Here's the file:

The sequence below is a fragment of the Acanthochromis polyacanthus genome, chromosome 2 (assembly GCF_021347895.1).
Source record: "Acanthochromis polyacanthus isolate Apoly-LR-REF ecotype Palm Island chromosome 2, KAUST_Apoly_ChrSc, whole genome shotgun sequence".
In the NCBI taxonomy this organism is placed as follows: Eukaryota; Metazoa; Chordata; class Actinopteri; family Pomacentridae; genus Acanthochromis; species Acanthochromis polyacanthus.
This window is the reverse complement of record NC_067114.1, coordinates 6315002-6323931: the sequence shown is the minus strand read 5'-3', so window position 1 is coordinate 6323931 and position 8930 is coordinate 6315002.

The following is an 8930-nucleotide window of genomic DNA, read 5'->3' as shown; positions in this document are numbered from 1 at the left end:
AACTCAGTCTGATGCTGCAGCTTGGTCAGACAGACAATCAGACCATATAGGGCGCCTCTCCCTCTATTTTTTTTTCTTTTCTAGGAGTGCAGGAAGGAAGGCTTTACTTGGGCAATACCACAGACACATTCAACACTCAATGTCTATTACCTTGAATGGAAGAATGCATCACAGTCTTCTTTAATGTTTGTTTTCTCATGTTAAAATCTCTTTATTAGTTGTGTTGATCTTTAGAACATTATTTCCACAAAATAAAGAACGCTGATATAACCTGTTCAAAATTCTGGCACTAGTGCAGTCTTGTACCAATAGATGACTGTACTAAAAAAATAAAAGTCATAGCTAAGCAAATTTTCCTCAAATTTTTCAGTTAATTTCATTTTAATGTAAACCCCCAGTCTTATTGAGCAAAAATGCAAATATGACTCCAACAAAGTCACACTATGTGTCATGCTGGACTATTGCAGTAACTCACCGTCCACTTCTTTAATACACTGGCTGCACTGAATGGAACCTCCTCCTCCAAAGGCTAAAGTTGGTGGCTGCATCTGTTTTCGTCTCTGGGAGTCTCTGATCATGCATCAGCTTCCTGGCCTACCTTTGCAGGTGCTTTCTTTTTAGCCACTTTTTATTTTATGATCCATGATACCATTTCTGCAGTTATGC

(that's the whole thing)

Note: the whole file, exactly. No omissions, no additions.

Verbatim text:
The sequence below is a fragment of the Acanthochromis polyacanthus genome, chromosome 2 (assembly GCF_021347895.1).
Source record: "Acanthochromis polyacanthus isolate Apoly-LR-REF ecotype Palm Island chromosome 2, KAUST_Apoly_ChrSc, whole genome shotgun sequence".
In the NCBI taxonomy this organism is placed as follows: Eukaryota; Metazoa; Chordata; class Actinopteri; family Pomacentridae; genus Acanthochromis; species Acanthochromis polyacanthus.
This window is the reverse complement of record NC_067114.1, coordinates 6315002-6323931: the sequence shown is the minus strand read 5'-3', so window position 1 is coordinate 6323931 and position 8930 is coordinate 6315002.

The following is an 8930-nucleotide window of genomic DNA, read 5'->3' as shown; positions in this document are numbered from 1 at the left end:
AACTCAGTCTGATGCTGCAGCTTGGTCAGACAGACAATCAGACCATATAGGGCGCCTCTCCCTCTATTTTTTTTTCTTTTCTAGGAGTGCAGGAAGGAAGGCTTTACTTGGGCAATACCACAGACACATTCAACACTCAATGTCTATTACCTTGAATGGAAGAATGCATCACAGTCTTCTTTAATGTTTGTTTTCTCATGTTAAAATCTCTTTATTAGTTGTGTTGATCTTTAGAACATTATTTCCACAAAATAAAGAACGCTGATATAACCTGTTCAAAATTCTGGCACTAGTGCAGTCTTGTACCAATAGATGACTGTACTAAAAAAATAAAAGTCATAGCTAAGCAAATTTTCCTCAAATTTTTCAGTTAATTTCATTTTAATGTAAACCCCCAGTCTTATTGAGCAAAAATGCAAATATGACTCCAACAAAGTCACACTATGTGTCATGCTGGACTATTGCAGTAACTCACCGTCCACTTCTTTAATACACTGGCTGCACTGAATGGAACCTCCTCCTCCAAAGGCTAAAGTTGGTGGCTGCATCTGTTTTCGTCTCTGGGAGTCTCTGATCATGCATCAGCTTCCTGGCCTACCTTTGCAGGTGCTTTCTTTTTAGCCACTTTTTATTTTATGATCCATGATACCATTTCTGCAGTTATGC